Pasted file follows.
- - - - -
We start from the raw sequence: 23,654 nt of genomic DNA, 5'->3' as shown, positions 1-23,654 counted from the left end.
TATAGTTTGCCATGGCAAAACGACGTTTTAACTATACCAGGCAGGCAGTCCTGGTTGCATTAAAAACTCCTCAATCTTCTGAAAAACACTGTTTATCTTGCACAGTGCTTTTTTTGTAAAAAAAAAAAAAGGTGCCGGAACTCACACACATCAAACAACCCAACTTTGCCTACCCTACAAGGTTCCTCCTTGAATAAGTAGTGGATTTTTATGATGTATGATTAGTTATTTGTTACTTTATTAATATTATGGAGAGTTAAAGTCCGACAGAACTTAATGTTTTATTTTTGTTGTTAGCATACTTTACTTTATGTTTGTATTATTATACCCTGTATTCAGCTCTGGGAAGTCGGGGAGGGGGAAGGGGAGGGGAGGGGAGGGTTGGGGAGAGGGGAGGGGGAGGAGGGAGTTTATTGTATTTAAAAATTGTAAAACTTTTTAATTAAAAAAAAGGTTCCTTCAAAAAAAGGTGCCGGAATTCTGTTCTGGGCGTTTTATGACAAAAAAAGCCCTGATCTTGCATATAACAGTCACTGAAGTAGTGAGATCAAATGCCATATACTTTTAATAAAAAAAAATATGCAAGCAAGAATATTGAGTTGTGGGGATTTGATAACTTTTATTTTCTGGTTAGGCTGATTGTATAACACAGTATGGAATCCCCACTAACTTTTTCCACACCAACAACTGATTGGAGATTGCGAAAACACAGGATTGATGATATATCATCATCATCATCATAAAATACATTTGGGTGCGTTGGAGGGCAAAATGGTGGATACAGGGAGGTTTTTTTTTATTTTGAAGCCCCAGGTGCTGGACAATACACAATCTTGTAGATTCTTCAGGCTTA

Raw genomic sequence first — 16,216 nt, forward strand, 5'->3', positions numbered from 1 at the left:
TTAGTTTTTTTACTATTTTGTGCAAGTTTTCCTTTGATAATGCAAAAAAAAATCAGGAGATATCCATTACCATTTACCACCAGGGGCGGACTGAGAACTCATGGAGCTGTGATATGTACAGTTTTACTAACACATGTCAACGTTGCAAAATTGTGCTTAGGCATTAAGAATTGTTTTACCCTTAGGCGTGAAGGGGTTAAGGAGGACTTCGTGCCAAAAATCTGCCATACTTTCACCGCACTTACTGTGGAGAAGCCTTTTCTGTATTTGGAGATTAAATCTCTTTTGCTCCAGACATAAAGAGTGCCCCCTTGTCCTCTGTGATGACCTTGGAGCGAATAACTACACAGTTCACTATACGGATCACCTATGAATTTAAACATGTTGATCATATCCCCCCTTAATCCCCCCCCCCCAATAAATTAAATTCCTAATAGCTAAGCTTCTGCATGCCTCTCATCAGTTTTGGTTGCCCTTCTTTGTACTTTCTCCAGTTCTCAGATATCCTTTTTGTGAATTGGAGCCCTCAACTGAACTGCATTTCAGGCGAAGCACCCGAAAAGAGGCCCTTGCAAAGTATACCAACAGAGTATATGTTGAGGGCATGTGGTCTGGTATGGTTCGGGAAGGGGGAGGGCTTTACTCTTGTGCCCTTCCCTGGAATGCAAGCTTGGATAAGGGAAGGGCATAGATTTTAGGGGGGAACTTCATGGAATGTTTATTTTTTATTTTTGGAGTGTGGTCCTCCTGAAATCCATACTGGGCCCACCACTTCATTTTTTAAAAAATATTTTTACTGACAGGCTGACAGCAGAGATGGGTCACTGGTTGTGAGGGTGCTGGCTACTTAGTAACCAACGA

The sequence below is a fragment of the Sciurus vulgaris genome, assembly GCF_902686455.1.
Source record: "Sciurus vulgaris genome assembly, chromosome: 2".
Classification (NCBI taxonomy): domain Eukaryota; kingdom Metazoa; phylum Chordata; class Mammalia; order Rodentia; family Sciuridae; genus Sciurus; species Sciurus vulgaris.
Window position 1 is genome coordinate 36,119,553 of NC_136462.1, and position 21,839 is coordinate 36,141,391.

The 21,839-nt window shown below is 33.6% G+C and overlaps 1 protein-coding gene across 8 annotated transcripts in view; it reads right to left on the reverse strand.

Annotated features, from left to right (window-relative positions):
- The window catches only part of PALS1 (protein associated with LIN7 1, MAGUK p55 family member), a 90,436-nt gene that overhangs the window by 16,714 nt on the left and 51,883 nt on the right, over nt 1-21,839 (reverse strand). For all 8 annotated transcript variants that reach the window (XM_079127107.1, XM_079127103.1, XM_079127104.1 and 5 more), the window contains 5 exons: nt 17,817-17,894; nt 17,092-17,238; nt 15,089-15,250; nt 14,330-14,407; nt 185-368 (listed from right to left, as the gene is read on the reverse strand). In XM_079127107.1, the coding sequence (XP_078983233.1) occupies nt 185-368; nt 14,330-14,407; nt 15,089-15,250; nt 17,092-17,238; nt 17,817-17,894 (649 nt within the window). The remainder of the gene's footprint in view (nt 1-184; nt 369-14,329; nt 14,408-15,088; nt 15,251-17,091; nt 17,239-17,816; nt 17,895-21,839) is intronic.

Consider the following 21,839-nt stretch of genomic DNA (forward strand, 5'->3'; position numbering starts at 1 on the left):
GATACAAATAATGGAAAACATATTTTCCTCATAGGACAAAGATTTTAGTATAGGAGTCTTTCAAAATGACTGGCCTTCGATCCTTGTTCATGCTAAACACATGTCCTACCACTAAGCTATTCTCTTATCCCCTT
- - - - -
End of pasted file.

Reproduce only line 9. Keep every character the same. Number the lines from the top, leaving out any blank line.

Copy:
The 21,839-nt window shown below is 33.6% G+C and overlaps 1 protein-coding gene across 8 annotated transcripts in view; it reads right to left on the reverse strand.